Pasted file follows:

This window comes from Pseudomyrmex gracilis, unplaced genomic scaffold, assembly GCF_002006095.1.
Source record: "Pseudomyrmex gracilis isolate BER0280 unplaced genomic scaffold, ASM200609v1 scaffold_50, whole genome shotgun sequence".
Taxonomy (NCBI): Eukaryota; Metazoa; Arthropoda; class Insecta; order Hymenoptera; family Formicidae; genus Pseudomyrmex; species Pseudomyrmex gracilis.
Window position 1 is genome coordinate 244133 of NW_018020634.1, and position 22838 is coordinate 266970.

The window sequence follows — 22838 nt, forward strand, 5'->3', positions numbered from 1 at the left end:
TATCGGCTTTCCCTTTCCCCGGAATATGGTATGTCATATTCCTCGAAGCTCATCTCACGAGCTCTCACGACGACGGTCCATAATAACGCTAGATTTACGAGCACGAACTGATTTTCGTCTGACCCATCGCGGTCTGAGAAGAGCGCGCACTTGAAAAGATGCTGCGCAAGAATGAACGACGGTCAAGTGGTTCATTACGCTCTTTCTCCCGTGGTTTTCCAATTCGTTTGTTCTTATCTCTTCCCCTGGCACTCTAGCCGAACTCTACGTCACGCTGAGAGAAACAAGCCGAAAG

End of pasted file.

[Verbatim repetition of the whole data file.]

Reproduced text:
This window comes from Pseudomyrmex gracilis, unplaced genomic scaffold, assembly GCF_002006095.1.
Source record: "Pseudomyrmex gracilis isolate BER0280 unplaced genomic scaffold, ASM200609v1 scaffold_50, whole genome shotgun sequence".
Taxonomy (NCBI): Eukaryota; Metazoa; Arthropoda; class Insecta; order Hymenoptera; family Formicidae; genus Pseudomyrmex; species Pseudomyrmex gracilis.
Window position 1 is genome coordinate 244133 of NW_018020634.1, and position 22838 is coordinate 266970.

The window sequence follows — 22838 nt, forward strand, 5'->3', positions numbered from 1 at the left end:
TATCGGCTTTCCCTTTCCCCGGAATATGGTATGTCATATTCCTCGAAGCTCATCTCACGAGCTCTCACGACGACGGTCCATAATAACGCTAGATTTACGAGCACGAACTGATTTTCGTCTGACCCATCGCGGTCTGAGAAGAGCGCGCACTTGAAAAGATGCTGCGCAAGAATGAACGACGGTCAAGTGGTTCATTACGCTCTTTCTCCCGTGGTTTTCCAATTCGTTTGTTCTTATCTCTTCCCCTGGCACTCTAGCCGAACTCTACGTCACGCTGAGAGAAACAAGCCGAAAG